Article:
Verdict of the International Tribunal of Opinion on the Forced Displacement in Colombia

Elíptico Salon of the Congress of the Republic of Colombia
Bogotá November 21, 22 and 23, 2007

(Translated by Stacey Schlau, a CSN volunteer translator)

The clamor of millions of forcibly displaced persons from Colombia has reached the international community. As an answer in solidarity, this Tribunal of Opinion was held in Bogotá, November 21-23, 2007, to listen to the persecuted and devalued victims of this crime against humanity, with the goal of contributing to the full restoration of Justice and Law.
Composed of 8 members, the International Tribunal gathered the extant facts about the displacement and its causes, at the formal behest of the Colombian government and the United Nations, as well as of non-governmental organizations. Five regional hearings took place in the Cauca Valley, Chocó, the central zone, Arauca and the Atlantic coast, where hundreds of testimonies were recorded. Finally, an international jury met in the Congress of the Republic, in order to gather more than 30 testimonies and analyze three socio-juridical studies that were added to the documentation already gathered. The Colombian authorities whose presence had previously been requested to present their point of view, did not appear. Besides, the leaders of the National Coordinating Committee of Displaced Persons and members of the Tribunal received constant threats from the paramilitary group that calls itself the Black Eagles, for holding this tribunal.
The Displacement of Populations in Colombia

Massive forced displacement in Colombia reveals the structural nature of the humanitarian crisis that as of 2007, has affected more than 4 million people inside the country, a much higher number than the official statistics, because they count only registered displaced persons. There are, besides, thousands of refugees outside of Colombia. The current wave of forced displacements dates from the beginning of the decade of the ‘80s. Nevertheless, it has even older roots. In the middle of the ‘40s, paramilitary repression against the Gaitán movement provoked an internal migration, product of a political violence that Jorge Eliécer Gaitán called a practice of the state against the people. A similar genocide took place in the ‘60s with the United Front, whose leader was Camilo Torres.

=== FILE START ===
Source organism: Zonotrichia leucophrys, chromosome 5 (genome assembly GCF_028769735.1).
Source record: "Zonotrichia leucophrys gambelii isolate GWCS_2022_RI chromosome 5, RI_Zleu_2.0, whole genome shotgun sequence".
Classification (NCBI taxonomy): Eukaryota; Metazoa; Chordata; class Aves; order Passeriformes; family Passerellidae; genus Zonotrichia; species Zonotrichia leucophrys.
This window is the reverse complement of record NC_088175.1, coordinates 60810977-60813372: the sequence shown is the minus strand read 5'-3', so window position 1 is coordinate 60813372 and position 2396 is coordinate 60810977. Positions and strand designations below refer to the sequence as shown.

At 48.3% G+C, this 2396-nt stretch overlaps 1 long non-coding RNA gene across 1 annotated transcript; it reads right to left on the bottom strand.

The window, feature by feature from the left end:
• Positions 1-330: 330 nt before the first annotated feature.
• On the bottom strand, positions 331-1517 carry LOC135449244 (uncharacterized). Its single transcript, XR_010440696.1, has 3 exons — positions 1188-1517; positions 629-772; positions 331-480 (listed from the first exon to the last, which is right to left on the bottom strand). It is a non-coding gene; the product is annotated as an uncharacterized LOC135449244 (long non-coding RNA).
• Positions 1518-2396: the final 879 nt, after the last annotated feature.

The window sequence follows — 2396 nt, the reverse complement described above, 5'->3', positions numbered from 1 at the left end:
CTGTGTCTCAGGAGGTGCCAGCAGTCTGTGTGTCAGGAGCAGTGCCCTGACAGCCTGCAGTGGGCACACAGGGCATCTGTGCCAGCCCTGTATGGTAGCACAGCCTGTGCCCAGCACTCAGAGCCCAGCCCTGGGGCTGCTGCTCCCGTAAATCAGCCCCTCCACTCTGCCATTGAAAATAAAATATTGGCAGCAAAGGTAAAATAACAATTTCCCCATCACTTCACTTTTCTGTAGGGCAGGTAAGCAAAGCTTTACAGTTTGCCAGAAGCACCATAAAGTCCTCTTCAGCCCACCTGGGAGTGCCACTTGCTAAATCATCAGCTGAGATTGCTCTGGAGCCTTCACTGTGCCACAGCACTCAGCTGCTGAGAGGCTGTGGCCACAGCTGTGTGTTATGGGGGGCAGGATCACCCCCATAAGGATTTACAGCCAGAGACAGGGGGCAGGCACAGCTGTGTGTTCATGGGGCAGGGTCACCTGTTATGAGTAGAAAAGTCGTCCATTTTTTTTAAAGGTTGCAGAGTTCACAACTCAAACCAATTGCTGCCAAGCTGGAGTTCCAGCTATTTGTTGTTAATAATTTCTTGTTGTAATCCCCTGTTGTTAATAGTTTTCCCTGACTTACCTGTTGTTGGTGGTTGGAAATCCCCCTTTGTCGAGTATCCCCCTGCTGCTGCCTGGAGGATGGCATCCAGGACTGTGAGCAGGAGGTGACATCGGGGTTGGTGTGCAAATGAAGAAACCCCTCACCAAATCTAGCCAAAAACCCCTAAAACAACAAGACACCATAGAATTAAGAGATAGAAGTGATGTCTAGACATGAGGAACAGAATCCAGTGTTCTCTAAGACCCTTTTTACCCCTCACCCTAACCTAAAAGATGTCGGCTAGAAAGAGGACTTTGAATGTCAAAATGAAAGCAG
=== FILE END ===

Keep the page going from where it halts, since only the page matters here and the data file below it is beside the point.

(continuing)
From the middle of the ‘80s, Colombian drug traffickers decided to bring their dollars to Colombia and launder them by buying large tracts of the best land, in general, uncultivated, whose improvements or possessions they appropriated illicitly and illegitimately through various forms of divestment, always using intimidation or elimination. The drug cartels and the oligarchy, from the political classes and the military forces, created a new version of paramilitarism, offering support and training, affirming that it was necessary to fight against insurgency.
In this way, an alliance was forged through which para-militarism eliminated members of the leftist parties of opposition (Patriotic Union) and the civic movements that demanded better living conditions, in exchange for the establishment’s allowing them to continue their illicit activities, which were in turn financed by political power. The illegal appropriation of these lands promoted not only a severely inequitable concentration of lands in the country, but also a transformation of its use. Large tracts of land good for agriculture and forests were used for cattle.
This wave of displacement increased again during the first half of the ‘90s, when the neoliberal policies that facilitated transnational investment expanded. Large multinational companies demanded free rein to continue with the appropriation of one of the principal productive sectors of the country, land, on which would be established large investment megaprojects (agriculture, industry, mining, ports, tourism, highways, among others). With the pretext of counterbalancing the insurgency of the guerrillas, but with the goal of controlling military and economic power in certain regions of the country, the Plan Colombia, a military strategy financed by the United States government, was introduced in 1997. With the Plan, there was a new increase in the annual numbers, the highest ever registered, in terms of forced displacement. Indiscriminate bombings, massive captures, criminalization of different social movements, a strong military presence in several regions, among other reasons, explain this increase.
At the beginning of the present decade, the official numbers of forced displacements fall, although they continue to be terrifying. The same reasons explain the displacements, but now there are depopulated zones available and immense tracts of unclaimed land. Inter-urban and intra-urban displacements are also evident, as are new causes (indiscriminate fumigations even in regions where there are no coca plants, massive detentions, extrajudicial executions, criminalization of social organizations and leaders) not recognized by the government, and a new modality of war, such as the confinement of populations, reached its peak. Today, despite what is affirmed in the media, the annual numbers of displacements continue to be very high, affecting different regions according to the mobility of the armed conflict in Colombia.